The college held two disaster training drills on its Haverhill campus in the past year and was looking to hold one in Lawrence. One was a “tabletop disaster drill” last October, where those involved in responding to an emergency gather in a room and role-play a situation. The other was a full-scale mock-disaster held in June that simulated what would happen if a tanker delivering natural gas to a location on campus fell over and exploded. In that scenario, a car accident also blocked off one of the campus exits, Gingerella said.
Students, staff, law enforcement and neighbors were made aware of the drill beforehand, but were not told what the scenario would be.
“It’s kind of a little bit of controlled chaos – how would we respond to an emergency? And we find out some of the things we do well and some of the things we need to do better,” Gingerella said.
Merrimack College holds safety drills where students practice evacuating from dormitories, as well as hosting ongoing training for law enforcement. The college has an armed and state-certified police department with about 30 members, including dispatchers, and hires North Andover and Andover police details for weekend nights, Chiavelli said.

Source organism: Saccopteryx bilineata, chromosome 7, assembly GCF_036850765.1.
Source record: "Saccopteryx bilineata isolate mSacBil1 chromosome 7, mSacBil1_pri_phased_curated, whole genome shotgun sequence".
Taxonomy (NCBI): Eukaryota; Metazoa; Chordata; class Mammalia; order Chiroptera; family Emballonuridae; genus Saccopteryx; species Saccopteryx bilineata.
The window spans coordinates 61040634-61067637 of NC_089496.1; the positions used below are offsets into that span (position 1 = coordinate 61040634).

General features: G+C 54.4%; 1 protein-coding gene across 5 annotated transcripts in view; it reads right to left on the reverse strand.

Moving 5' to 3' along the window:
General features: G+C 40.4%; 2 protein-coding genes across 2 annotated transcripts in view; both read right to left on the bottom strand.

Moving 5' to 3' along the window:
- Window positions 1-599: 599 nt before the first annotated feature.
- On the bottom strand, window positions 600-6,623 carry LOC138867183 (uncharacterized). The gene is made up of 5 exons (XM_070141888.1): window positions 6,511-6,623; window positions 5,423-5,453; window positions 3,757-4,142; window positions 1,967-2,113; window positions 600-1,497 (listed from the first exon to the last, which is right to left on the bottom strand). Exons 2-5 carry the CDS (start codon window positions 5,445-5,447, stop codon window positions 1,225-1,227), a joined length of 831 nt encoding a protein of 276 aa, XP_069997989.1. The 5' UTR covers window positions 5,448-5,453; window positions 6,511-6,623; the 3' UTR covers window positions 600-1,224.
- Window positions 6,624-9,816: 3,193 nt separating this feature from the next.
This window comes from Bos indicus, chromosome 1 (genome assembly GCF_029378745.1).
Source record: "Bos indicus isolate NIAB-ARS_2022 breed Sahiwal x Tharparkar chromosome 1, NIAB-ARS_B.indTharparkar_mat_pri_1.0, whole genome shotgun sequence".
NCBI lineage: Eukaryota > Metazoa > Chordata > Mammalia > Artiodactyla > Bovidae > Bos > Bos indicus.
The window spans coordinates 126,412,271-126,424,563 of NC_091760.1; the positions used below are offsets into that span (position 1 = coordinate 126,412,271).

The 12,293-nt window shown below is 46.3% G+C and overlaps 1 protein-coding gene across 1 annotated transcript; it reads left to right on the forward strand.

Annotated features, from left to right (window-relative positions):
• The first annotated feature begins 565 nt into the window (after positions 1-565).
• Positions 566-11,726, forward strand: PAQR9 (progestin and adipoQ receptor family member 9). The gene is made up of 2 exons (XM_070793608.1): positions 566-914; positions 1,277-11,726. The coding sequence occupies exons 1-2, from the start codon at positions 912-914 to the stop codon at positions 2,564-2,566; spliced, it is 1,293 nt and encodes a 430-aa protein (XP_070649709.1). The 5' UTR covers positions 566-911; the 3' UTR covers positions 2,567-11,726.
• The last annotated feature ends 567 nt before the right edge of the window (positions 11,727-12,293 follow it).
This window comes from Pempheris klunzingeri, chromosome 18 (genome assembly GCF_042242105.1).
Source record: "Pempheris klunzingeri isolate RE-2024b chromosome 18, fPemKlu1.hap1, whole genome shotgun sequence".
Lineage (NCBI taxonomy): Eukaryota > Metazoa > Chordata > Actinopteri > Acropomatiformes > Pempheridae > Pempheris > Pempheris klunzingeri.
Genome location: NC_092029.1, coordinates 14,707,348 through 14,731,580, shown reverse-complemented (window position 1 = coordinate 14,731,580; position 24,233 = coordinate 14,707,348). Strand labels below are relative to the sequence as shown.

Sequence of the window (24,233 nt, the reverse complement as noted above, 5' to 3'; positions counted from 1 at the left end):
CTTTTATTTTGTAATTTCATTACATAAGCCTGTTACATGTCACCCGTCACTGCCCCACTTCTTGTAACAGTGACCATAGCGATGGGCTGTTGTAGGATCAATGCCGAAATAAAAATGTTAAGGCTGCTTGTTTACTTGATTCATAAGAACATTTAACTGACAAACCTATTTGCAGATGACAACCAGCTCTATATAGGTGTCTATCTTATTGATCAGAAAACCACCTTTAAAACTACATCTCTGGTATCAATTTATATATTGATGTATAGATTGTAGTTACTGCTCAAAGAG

It also has an “active and engaged counseling staff” to which members of the college community can make anonymous referrals, he said.
While the college hasn’t experienced an active shooter situation, Chiavelli said there are a number of protocols in place, from law enforcement to communications to the administration. Should that situation arise, the college’s emergency alert system would be implemented, students would be told to either shelter in place or evacuate depending on where on campus the incident was happening, and “police would take over from there,” he said.
The campus culture of many higher education institutions provides the main difference in security protocols between colleges and public school districts, Scannell said.
“In campuses, kids are constantly in and out of buildings, constantly going from class to class, whereas once the kids are in the buildings (in grade schools), all of their classrooms are located in that one building. I think that’s the big difference,” she said.
Scannell said Methuen has the same security protocols for each of its five buildings, including a full-time police officer, double-locked doors, security cameras and an emergency alert system button built into an app on each teacher’s classroom computer to alert school and law enforcement officials of an intruder. One school has a system that can detect any shots being fired in the building.